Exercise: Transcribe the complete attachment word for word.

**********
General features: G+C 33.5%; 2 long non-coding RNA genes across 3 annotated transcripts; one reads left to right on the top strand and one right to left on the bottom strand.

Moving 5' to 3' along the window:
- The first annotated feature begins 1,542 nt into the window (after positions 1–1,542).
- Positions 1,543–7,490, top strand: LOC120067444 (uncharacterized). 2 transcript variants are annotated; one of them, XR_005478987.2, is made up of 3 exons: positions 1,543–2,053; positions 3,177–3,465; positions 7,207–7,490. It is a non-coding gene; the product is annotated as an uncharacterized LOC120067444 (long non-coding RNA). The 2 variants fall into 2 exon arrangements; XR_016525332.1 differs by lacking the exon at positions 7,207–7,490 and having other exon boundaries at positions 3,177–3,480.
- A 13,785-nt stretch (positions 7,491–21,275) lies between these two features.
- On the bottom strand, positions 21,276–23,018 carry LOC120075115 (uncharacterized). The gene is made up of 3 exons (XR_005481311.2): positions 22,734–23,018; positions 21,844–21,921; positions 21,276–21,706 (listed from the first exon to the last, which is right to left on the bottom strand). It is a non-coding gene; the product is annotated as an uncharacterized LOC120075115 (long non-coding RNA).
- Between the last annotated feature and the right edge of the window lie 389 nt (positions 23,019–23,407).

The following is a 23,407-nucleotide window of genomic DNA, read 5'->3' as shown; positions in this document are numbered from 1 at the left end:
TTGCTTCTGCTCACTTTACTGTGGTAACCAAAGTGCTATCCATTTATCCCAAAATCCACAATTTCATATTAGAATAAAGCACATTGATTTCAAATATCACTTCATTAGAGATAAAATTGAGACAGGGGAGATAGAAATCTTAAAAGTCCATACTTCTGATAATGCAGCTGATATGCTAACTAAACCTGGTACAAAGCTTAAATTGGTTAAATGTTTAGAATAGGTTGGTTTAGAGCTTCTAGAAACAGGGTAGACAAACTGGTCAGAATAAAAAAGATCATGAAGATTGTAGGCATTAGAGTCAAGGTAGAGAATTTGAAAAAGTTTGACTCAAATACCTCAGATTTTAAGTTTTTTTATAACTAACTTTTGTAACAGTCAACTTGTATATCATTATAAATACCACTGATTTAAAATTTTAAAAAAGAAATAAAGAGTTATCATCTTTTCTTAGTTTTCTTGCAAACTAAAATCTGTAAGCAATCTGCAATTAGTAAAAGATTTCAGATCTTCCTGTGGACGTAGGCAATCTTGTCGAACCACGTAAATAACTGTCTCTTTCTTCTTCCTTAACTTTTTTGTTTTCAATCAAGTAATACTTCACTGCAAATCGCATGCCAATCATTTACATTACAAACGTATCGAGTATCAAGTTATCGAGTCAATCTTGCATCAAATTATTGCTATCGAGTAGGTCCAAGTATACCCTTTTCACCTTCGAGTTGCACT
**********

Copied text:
General features: G+C 33.5%; 2 long non-coding RNA genes across 3 annotated transcripts; one reads left to right on the top strand and one right to left on the bottom strand.

Moving 5' to 3' along the window:
- The first annotated feature begins 1,542 nt into the window (after positions 1–1,542).
- Positions 1,543–7,490, top strand: LOC120067444 (uncharacterized). 2 transcript variants are annotated; one of them, XR_005478987.2, is made up of 3 exons: positions 1,543–2,053; positions 3,177–3,465; positions 7,207–7,490. It is a non-coding gene; the product is annotated as an uncharacterized LOC120067444 (long non-coding RNA). The 2 variants fall into 2 exon arrangements; XR_016525332.1 differs by lacking the exon at positions 7,207–7,490 and having other exon boundaries at positions 3,177–3,480.
- A 13,785-nt stretch (positions 7,491–21,275) lies between these two features.
- On the bottom strand, positions 21,276–23,018 carry LOC120075115 (uncharacterized). The gene is made up of 3 exons (XR_005481311.2): positions 22,734–23,018; positions 21,844–21,921; positions 21,276–21,706 (listed from the first exon to the last, which is right to left on the bottom strand). It is a non-coding gene; the product is annotated as an uncharacterized LOC120075115 (long non-coding RNA).
- Between the last annotated feature and the right edge of the window lie 389 nt (positions 23,019–23,407).

The following is a 23,407-nucleotide window of genomic DNA, read 5'->3' as shown; positions in this document are numbered from 1 at the left end:
TTGCTTCTGCTCACTTTACTGTGGTAACCAAAGTGCTATCCATTTATCCCAAAATCCACAATTTCATATTAGAATAAAGCACATTGATTTCAAATATCACTTCATTAGAGATAAAATTGAGACAGGGGAGATAGAAATCTTAAAAGTCCATACTTCTGATAATGCAGCTGATATGCTAACTAAACCTGGTACAAAGCTTAAATTGGTTAAATGTTTAGAATAGGTTGGTTTAGAGCTTCTAGAAACAGGGTAGACAAACTGGTCAGAATAAAAAAGATCATGAAGATTGTAGGCATTAGAGTCAAGGTAGAGAATTTGAAAAAGTTTGACTCAAATACCTCAGATTTTAAGTTTTTTTATAACTAACTTTTGTAACAGTCAACTTGTATATCATTATAAATACCACTGATTTAAAATTTTAAAAAAGAAATAAAGAGTTATCATCTTTTCTTAGTTTTCTTGCAAACTAAAATCTGTAAGCAATCTGCAATTAGTAAAAGATTTCAGATCTTCCTGTGGACGTAGGCAATCTTGTCGAACCACGTAAATAACTGTCTCTTTCTTCTTCCTTAACTTTTTTGTTTTCAATCAAGTAATACTTCACTGCAAATCGCATGCCAATCATTTACATTACAAACGTATCGAGTATCAAGTTATCGAGTCAATCTTGCATCAAATTATTGCTATCGAGTAGGTCCAAGTATACCCTTTTCACCTTCGAGTTGCACT